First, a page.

Concerns regarding fees for cashing government cheques are not unique to Ontario. Several Canadian jurisdictions have taken steps to address this issue. Some examples are provided below.

Regulation: At the same time as it regulated payday loans, the Province of Manitoba passed legislation limiting cheque cashing fees. Under this law, the Manitoba Public Utilities Board is given responsibility for setting maximum fees for cashing government cheques. In the spring of 2007, the Board set the general rate for cashing government cheques at $3.00 plus two per cent of the face value of the cheque. Businesses that charge in excess of the set rate may be charged fines of between $1000 and $5000.

The province of Quebec has taken a different approach. Since 1978, this Province has prohibited any person from charging a fee to cash a government cheque.

Indemnity Agreements: Several jurisdictions have entered into agreements with the banks to allow both bank and non-bank customers to cash government cheques without fee, upon presentation of the appropriate identification. In return, the government agrees to reimburse the banks should a cheque be fraudulent. The federal government, British Columbia, Alberta, Quebec and New Brunswick all have indemnity agreements of various types with the banks.

Alternative Methods of Payment: The costs associated with cheque cashing fees may be eliminated by avoiding the use of cheques for government payments. Several governments have programs to encourage the use of direct deposit for government payments. The Province of Alberta, in particular, has a well-organized and extensively promoted direct deposit program for social assistance recipients. More recently, the governments of Alberta and British Columbia have been experimenting with the use of pre-paid debit cards as a means of providing social assistance payments to recipients who do not have accounts with banks or credit unions.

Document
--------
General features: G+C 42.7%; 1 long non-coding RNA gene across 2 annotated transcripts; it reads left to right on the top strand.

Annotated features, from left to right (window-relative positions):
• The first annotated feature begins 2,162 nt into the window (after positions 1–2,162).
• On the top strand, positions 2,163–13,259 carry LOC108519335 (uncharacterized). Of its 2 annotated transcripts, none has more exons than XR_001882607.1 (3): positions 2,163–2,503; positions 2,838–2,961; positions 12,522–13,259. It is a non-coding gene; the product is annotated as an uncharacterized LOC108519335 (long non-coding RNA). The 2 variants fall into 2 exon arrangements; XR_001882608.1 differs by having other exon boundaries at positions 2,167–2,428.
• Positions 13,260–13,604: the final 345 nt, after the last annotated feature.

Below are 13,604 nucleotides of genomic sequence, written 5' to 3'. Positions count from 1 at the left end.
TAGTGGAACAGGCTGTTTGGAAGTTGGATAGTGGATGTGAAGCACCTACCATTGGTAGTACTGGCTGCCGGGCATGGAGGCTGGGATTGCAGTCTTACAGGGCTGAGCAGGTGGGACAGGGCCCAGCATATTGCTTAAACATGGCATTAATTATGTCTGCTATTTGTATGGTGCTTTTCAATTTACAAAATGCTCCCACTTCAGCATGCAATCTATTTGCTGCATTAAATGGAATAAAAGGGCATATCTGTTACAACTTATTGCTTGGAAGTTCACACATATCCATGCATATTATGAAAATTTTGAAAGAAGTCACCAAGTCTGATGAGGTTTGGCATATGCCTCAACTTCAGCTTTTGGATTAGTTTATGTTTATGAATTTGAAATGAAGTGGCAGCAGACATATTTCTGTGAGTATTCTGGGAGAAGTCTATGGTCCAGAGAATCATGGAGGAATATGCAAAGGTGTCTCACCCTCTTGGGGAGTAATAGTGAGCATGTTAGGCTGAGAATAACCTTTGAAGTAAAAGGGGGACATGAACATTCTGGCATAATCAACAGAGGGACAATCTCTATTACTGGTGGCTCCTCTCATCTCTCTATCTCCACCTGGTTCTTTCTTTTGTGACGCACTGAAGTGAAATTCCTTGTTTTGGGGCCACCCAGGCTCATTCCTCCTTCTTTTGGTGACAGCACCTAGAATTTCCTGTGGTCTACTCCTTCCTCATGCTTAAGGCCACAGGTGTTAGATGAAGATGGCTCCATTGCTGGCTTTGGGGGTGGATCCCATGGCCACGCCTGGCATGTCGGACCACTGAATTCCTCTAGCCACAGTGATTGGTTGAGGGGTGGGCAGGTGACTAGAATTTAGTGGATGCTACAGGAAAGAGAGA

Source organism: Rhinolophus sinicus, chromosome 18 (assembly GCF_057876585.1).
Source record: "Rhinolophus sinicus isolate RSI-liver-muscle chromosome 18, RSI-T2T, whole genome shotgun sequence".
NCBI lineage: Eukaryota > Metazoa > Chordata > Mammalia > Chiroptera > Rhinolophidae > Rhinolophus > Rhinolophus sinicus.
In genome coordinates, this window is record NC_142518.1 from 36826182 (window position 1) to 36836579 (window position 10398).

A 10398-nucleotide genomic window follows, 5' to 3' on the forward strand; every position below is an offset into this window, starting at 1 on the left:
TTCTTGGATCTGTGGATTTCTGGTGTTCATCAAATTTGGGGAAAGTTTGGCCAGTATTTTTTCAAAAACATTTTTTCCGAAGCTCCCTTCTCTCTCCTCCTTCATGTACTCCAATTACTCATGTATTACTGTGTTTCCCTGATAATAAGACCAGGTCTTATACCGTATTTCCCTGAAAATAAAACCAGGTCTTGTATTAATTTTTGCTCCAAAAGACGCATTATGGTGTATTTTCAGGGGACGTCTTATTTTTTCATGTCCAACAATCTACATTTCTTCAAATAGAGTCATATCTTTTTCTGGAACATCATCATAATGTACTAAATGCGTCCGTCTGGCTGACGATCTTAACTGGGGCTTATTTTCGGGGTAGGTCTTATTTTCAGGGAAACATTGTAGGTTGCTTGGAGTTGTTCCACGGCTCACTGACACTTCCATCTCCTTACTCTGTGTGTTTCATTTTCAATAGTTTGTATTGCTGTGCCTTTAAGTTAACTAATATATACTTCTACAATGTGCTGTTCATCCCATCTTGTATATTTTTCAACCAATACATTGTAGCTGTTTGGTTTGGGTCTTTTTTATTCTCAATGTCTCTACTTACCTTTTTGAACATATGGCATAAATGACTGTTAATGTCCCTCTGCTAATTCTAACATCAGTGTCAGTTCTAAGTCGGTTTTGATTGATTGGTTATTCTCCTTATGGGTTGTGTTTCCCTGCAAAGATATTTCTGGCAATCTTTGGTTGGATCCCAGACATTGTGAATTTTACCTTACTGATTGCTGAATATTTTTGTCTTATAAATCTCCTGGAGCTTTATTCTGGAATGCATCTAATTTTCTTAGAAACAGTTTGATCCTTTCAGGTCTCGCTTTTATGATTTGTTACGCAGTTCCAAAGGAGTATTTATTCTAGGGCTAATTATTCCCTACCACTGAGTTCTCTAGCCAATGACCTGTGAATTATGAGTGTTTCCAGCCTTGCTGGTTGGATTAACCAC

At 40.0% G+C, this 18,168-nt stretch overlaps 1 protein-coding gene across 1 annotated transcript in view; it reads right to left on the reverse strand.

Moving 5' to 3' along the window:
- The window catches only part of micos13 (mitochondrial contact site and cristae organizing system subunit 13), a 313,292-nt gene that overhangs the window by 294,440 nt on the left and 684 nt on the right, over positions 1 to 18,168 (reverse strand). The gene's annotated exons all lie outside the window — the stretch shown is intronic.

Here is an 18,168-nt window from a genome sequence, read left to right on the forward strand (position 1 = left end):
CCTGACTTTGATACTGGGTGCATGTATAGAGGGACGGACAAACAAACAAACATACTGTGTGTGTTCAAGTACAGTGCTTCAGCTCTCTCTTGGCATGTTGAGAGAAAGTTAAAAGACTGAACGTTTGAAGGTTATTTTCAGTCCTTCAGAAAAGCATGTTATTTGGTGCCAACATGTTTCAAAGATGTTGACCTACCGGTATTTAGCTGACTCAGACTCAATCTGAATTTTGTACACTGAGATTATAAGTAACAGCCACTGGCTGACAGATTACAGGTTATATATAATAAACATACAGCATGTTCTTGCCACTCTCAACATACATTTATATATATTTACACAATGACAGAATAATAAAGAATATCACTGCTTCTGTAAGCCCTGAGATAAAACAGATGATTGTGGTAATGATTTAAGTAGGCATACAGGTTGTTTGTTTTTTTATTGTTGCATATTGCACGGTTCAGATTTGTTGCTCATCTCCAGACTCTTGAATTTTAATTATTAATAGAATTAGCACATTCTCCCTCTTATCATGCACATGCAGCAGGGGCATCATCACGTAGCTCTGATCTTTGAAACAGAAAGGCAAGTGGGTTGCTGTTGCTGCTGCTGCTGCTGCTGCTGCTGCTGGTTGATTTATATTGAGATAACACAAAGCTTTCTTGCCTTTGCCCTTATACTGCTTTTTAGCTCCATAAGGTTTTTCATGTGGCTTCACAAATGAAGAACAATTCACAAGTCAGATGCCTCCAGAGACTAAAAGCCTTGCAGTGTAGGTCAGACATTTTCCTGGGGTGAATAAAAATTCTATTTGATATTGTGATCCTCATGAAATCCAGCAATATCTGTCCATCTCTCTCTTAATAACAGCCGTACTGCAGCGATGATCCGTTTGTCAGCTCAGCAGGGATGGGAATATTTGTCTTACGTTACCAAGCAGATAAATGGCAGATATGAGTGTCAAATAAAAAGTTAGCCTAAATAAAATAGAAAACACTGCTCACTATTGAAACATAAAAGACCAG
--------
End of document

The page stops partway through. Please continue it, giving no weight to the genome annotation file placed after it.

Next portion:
Encouraging the Use of Banks and Credit Unions: In recent years, the federal government has taken a number of steps to make it easier for low-income Canadians to use banking services, including streamlining the identification requirements for opening an account, mandating low-cost basic banking accounts, establishing the Financial Consumer Agency of Canada, and requiring banks to disclose their cheque hold policies. As well, several provinces have addressed issues regarding identification by providing low-cost photo identification that is an alternative to the drivers’ license.